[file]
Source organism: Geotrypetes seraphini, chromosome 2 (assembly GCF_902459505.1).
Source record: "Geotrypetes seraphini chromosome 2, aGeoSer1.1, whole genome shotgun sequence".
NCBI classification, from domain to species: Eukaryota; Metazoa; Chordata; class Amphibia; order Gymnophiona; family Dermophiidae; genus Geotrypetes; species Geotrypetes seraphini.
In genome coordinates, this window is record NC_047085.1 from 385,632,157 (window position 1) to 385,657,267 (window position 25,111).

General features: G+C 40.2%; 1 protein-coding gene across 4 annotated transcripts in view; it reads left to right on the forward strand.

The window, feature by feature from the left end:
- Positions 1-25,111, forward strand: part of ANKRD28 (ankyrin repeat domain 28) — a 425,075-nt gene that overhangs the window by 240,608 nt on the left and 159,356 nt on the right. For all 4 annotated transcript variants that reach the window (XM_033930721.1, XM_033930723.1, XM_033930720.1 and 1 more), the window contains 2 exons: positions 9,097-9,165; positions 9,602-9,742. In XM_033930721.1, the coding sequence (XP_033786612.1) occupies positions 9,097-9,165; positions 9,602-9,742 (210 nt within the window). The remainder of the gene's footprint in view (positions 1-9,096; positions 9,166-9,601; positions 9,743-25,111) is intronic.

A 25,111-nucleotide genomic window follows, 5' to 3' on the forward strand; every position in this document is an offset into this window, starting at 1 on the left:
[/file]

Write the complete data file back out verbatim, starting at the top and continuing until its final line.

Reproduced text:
Source organism: Geotrypetes seraphini, chromosome 2 (assembly GCF_902459505.1).
Source record: "Geotrypetes seraphini chromosome 2, aGeoSer1.1, whole genome shotgun sequence".
NCBI classification, from domain to species: Eukaryota; Metazoa; Chordata; class Amphibia; order Gymnophiona; family Dermophiidae; genus Geotrypetes; species Geotrypetes seraphini.
In genome coordinates, this window is record NC_047085.1 from 385,632,157 (window position 1) to 385,657,267 (window position 25,111).

General features: G+C 40.2%; 1 protein-coding gene across 4 annotated transcripts in view; it reads left to right on the forward strand.

The window, feature by feature from the left end:
- Positions 1-25,111, forward strand: part of ANKRD28 (ankyrin repeat domain 28) — a 425,075-nt gene that overhangs the window by 240,608 nt on the left and 159,356 nt on the right. For all 4 annotated transcript variants that reach the window (XM_033930721.1, XM_033930723.1, XM_033930720.1 and 1 more), the window contains 2 exons: positions 9,097-9,165; positions 9,602-9,742. In XM_033930721.1, the coding sequence (XP_033786612.1) occupies positions 9,097-9,165; positions 9,602-9,742 (210 nt within the window). The remainder of the gene's footprint in view (positions 1-9,096; positions 9,166-9,601; positions 9,743-25,111) is intronic.

A 25,111-nucleotide genomic window follows, 5' to 3' on the forward strand; every position in this document is an offset into this window, starting at 1 on the left: